Meat substitutes in Europe have grown by 451% in the past four years

Europeans are reportedly enjoying legumes more and more, and are increasingly looking for alternatives to meat.

A display of legumes. Image credits: CSIRO. The most common legumes include alfalfa, clover, peas, beans, chickpeas, lentils, lupin bean, mesquite, carob, soybeans, peanuts and tamarind.

A new report carried out by researchers working in the TRansition paths to sUstainable legume based systems in Europe (TRUE) found that products containing grain legumes such as beans, lentils or soybeans have registered an increase of 39 % in Europe. The growth wasn’t uniform across the continent, with Western Europe contributing to most of the growth.

“The most active region was the United Kingdom, with a share of 19 % of total new legume-inclusive product launches in Europe, followed by France (14 %) and Germany (13 %),” João Ferreira, a student at Universidade Católica Portuguesa (UCP), explained.

Products that worked as meat alternatives were by far the most popular sector, boasting a growth of 451%. Researchers also reported an increase of 196% for vegan products and of 73 % for gluten-free products.

You probably wouldn’t be able to tell that this burger is actually vegetarian. Image credits: Ewan Munro.

“The product subcategories with the highest increment were Meat Substitutes, with an amazing growth rate of 451%, Pasta, with an increase of 295%, and Bean-based Snacks, growing by 128 %,” says Carla Teixeira, lead author of the report.

It’s not just the quantity of products that hit the market, but also the diversity — researchers quantified that exactly 27,058 new legume products were placed on the markets worldwide. Ethical consumerism is becoming a growing concern for many consumers who want to improve their health while also reducing their environmental impact. As a result, the market is adapting, offering more (and presumably, tastier) alternatives to meat.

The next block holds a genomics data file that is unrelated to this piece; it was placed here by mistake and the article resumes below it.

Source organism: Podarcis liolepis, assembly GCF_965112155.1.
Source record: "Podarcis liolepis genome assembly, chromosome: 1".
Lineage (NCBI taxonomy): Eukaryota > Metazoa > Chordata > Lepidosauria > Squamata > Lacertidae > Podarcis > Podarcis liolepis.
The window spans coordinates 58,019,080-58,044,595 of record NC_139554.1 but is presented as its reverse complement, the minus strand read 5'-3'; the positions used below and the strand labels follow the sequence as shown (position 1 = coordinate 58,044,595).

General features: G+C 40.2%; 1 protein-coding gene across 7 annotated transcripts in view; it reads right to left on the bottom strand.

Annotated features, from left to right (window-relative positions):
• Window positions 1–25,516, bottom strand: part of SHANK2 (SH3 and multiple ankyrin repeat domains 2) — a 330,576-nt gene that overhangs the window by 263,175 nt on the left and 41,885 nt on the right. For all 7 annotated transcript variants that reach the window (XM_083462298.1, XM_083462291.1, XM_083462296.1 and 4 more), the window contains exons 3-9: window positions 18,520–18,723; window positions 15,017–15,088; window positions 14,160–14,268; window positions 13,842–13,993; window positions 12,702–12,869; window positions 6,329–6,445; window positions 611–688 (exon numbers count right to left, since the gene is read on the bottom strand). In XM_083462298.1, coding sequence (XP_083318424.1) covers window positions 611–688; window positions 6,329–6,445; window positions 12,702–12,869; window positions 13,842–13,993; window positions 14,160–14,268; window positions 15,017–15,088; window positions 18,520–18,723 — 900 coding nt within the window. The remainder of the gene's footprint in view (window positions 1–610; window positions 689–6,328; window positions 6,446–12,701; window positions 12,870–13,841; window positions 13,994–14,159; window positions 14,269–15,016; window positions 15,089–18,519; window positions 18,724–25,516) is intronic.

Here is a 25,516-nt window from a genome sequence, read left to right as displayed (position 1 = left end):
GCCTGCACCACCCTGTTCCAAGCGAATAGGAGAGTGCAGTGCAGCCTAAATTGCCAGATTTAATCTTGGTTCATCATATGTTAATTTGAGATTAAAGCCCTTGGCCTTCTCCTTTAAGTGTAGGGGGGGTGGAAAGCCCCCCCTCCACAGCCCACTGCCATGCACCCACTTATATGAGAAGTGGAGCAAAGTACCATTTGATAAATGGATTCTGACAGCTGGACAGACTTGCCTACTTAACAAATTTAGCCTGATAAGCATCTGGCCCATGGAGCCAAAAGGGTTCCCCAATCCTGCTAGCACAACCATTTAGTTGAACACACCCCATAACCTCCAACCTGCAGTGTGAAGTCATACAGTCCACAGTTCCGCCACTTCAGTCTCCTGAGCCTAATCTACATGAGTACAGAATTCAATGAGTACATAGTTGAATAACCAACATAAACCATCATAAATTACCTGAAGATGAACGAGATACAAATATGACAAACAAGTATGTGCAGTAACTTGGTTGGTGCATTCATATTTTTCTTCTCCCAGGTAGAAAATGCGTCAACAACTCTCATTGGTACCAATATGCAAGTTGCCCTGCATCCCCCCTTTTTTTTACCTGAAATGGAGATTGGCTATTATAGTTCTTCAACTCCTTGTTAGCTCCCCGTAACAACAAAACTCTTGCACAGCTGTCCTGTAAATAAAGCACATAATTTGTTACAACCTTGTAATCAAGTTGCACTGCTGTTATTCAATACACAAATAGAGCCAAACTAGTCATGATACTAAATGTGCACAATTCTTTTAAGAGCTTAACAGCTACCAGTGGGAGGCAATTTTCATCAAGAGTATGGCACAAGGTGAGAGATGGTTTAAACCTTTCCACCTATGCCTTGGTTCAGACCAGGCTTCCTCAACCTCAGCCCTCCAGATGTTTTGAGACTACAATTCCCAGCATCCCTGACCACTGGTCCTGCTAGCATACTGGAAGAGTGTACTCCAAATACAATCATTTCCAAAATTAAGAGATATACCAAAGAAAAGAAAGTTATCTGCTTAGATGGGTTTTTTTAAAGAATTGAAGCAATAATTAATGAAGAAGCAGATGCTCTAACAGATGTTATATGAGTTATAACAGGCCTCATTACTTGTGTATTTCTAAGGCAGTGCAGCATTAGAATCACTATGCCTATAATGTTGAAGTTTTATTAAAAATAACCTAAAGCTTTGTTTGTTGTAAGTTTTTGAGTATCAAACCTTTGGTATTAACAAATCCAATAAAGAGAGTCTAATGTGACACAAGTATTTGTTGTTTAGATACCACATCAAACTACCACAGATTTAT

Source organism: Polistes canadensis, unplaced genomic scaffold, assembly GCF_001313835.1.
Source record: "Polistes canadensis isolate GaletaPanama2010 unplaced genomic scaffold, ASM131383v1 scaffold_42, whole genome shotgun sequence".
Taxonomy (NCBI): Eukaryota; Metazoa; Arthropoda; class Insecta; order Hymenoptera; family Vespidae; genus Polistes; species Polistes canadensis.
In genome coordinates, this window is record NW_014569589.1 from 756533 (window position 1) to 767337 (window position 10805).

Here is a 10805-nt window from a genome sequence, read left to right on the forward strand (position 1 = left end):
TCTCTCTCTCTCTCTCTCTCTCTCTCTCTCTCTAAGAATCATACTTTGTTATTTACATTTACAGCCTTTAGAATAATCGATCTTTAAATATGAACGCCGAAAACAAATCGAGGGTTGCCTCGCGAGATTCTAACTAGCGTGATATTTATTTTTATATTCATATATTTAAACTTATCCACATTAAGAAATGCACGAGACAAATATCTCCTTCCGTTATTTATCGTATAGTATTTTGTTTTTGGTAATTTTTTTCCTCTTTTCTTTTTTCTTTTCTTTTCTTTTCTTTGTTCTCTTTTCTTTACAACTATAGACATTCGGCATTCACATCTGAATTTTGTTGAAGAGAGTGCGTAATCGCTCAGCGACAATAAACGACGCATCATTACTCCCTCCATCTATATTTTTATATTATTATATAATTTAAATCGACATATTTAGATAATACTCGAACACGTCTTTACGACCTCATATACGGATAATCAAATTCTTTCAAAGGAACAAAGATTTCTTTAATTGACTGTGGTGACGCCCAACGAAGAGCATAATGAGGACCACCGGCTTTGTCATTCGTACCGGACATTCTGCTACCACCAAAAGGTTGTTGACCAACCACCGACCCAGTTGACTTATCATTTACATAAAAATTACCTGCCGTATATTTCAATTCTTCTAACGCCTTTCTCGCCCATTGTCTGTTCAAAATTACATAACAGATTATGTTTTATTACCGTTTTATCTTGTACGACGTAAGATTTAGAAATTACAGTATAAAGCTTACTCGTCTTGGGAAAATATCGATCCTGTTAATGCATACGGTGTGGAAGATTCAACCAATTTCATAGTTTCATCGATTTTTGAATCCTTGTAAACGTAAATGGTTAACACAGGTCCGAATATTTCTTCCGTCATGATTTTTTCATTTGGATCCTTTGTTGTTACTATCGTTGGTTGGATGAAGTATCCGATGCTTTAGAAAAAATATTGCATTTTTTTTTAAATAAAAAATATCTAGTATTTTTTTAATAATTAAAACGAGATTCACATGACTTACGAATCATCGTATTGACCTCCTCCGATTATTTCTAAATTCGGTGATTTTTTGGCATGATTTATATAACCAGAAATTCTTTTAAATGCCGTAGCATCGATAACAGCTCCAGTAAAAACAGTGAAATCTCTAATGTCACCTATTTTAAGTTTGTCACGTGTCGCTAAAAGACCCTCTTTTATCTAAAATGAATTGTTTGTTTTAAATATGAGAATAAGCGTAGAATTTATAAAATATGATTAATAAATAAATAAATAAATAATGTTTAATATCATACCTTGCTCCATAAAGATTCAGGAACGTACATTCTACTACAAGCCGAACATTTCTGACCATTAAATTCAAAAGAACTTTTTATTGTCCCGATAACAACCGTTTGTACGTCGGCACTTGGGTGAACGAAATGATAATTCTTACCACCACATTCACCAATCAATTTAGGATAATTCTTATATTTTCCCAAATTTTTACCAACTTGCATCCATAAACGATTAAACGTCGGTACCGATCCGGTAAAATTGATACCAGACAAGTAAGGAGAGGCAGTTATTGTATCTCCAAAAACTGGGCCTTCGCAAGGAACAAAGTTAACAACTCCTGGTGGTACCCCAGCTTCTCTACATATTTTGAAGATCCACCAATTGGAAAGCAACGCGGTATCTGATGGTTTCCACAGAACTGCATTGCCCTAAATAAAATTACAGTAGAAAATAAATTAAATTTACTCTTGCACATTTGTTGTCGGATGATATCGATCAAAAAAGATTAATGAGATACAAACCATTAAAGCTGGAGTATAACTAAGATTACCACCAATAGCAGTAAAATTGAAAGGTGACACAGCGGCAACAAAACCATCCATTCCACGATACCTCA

Consumer preference also shifted: although green beans were still the legume most often processed as of mid-2017, their overall share decreased by 23% compared to 2013. Meanwhile, chickpeas increased by 47% and lentils by 8%.

These are encouraging trends. Legumes are more filling than meat, better for your waist and the planet. Consuming legumes is associated with a lower risk of diabetes and heart disease, while being cheaper and requiring far less energy and water than meat. Even without giving up meat, adding more legumes to your diet is one of the healthiest thing you can do.

Image credits: European Environmental Agency. Data only covers until 2013.

In Europe, the consumption of animal products has slowly declined. Beef and pig consumption has also shifted to poultry, which is also a slight improvement, considering the significantly lower environmental and health toll associated with poultry.

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